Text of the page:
Unit | Household Economics and Health Systems Research
Health Systems Governance in Ghana and Tanzania
The project intends to address two related public health challenges in Ghana and in Tanzania: how can the excluded population be better identified and reached to be included in financing protection mechanisms and how can accountability mechanisms and civil society improve health system governance to support the implementation of inclusive and sustainable social health protection systems. The project will contribute to increase access to higher quality, more accountable and better governed health services. The results are expected to reveal opportunities or problems with regard to governance, in particular involving the civil society, in enhancing design and implementation of social health protection. Get more information on the project website.
Human African Trypanosomiasis Modelling and Economic Predictions for Policy
This project (HAT MEPP) is an international, multidisciplinary research project funded by the Bill and Melinda Gates Foundation to support planning and implementation of Gambian HAT interventions through the use of mathematical modelling predictions and economic analyses. Our group is part of a team of modellers and economists, led by the University of Warwick, working with key partners in HAT-affected countries to develop regional, policy-ready modelling frameworks and produce predictive results that support decision-makers in the national control programmes. Follow the project on Twitter.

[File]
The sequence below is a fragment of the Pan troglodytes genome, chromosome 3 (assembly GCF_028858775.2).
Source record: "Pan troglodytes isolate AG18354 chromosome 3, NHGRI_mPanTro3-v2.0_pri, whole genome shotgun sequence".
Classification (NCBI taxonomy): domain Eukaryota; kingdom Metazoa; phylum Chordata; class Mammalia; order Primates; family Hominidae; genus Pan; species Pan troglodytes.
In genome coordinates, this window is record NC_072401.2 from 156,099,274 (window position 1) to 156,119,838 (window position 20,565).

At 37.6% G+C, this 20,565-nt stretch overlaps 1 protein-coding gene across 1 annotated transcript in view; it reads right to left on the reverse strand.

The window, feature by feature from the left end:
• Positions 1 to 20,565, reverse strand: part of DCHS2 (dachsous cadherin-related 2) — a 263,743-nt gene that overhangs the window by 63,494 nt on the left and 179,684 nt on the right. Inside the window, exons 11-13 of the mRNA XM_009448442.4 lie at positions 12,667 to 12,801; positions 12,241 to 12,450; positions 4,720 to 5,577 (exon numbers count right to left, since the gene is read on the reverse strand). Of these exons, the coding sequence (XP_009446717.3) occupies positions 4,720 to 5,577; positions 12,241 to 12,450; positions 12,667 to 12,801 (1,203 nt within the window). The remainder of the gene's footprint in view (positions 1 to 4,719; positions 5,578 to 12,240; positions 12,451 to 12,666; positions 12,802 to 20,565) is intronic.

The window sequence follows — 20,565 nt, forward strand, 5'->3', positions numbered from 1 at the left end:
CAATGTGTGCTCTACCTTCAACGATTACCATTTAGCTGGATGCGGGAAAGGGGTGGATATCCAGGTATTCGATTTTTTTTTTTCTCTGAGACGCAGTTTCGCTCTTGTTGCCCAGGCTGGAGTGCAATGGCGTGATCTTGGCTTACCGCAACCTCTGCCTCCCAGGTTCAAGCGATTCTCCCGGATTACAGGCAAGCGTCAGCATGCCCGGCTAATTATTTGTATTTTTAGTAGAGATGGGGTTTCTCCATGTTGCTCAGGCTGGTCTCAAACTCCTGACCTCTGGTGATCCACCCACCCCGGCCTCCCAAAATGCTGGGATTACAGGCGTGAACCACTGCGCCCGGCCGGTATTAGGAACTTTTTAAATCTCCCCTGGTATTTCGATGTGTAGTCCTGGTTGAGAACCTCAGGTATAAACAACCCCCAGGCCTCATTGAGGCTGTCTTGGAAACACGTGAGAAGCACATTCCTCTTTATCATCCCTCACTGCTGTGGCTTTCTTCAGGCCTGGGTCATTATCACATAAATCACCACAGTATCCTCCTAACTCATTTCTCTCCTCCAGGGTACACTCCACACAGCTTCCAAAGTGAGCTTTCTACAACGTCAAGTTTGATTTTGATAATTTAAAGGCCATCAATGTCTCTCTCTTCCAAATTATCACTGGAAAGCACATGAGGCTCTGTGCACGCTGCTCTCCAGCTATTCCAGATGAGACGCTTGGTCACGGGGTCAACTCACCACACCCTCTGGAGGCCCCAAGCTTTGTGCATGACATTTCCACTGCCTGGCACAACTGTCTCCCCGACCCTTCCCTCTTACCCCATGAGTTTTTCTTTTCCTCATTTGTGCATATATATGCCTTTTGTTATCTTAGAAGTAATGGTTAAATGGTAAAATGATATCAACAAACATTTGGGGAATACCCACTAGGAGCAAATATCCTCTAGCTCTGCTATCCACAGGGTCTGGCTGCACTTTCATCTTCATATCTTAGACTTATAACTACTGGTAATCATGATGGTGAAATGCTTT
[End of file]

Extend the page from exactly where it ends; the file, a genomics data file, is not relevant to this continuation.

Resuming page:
Caregiver Reported Early Childhood Development Instruments (CREDI)
Despite a remarkable increase in early childhood development related research globally, internationally validated measures of child development remain scarce. The Caregiver Reported Early Development Instruments (CREDI) were designed to offer a population-level measure of early childhood development (ECD) for children from birth to age three. As the name suggests, the CREDI exclusively relies on caregiver reports, and thus primarily focuses on milestones and behaviors that are easy for caregivers to understand, observe, and describe. To date, the CREDI has been used in over 20 countries. Further information on the project website.
Data for Health
Civil Registration and Vital Statistics (CRVS) systems are essential to produce timely and reliable vital statistics on births, deaths and causes of death to inform public health policy; respond to emerging health needs and epidemics; and document progress towards Sustainable Development Goals. Since 2015, Swiss TPH has collaborated with the Bloomberg Data for Health Initiative (D4H) to strengthen CRVS systems in 20 countries in Africa, Asia and Latin America. Our role is to think “out of the box” to find ways to improve CRVS system’s performance through research and innovation. For more information, visit the website of the Bloomberg D4H Initiative.